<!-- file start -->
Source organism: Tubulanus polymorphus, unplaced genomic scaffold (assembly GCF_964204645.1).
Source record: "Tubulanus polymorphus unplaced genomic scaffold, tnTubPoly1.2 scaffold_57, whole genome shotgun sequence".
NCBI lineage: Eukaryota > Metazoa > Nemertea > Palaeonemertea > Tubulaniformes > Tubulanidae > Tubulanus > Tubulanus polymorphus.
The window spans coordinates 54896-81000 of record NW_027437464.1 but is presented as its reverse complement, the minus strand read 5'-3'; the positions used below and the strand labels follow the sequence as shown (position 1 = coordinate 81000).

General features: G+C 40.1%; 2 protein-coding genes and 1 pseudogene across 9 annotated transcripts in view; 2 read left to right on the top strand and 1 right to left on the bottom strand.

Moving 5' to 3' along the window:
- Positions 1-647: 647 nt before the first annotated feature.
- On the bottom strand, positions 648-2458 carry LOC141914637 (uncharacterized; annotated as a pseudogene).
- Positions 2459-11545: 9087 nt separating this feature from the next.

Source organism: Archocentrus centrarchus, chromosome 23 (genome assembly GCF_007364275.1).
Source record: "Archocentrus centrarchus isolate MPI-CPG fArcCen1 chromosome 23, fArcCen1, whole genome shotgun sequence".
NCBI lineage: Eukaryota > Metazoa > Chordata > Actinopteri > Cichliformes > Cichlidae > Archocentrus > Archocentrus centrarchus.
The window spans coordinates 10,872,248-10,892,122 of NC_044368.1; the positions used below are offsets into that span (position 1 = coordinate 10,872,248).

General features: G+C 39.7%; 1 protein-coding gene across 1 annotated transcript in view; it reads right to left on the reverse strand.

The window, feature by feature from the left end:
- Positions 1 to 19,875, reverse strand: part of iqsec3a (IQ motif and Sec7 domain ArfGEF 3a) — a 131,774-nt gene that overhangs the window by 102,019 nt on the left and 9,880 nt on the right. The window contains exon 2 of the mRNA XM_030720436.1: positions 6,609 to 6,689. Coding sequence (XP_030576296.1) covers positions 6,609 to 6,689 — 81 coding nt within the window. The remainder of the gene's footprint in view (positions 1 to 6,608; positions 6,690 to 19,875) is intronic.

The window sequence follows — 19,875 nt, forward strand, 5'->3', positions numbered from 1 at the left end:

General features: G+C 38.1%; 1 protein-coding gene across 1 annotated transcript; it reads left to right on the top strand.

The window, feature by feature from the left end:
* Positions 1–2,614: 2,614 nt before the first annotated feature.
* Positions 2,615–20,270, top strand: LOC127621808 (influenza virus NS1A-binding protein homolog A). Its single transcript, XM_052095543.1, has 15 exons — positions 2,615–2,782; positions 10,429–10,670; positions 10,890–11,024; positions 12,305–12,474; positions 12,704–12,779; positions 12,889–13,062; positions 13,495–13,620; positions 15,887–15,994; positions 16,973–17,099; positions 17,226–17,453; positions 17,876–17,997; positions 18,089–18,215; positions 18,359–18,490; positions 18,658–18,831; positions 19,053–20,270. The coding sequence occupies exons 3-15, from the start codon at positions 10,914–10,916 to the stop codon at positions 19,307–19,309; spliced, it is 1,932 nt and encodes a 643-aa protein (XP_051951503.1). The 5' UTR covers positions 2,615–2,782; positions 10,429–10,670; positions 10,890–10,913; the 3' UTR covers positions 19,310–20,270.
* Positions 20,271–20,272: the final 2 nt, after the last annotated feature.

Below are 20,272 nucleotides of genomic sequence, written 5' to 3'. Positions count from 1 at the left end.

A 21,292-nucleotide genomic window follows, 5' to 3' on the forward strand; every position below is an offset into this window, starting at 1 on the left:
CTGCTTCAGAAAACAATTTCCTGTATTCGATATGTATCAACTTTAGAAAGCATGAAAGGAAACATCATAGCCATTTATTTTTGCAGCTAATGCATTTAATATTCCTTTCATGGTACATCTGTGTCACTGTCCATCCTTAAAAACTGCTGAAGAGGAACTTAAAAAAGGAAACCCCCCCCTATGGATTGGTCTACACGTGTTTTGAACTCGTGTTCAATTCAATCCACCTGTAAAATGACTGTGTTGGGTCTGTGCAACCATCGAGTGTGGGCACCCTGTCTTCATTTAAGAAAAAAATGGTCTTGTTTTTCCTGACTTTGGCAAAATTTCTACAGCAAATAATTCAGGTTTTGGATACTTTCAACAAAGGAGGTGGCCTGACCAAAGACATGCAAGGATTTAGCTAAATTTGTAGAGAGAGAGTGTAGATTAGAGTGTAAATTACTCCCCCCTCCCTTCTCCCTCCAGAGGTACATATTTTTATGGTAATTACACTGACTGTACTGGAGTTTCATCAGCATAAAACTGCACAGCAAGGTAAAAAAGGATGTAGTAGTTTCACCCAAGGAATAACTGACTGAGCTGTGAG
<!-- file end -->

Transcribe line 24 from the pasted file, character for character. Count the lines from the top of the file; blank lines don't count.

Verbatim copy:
A 21,292-nucleotide genomic window follows, 5' to 3' on the forward strand; every position below is an offset into this window, starting at 1 on the left: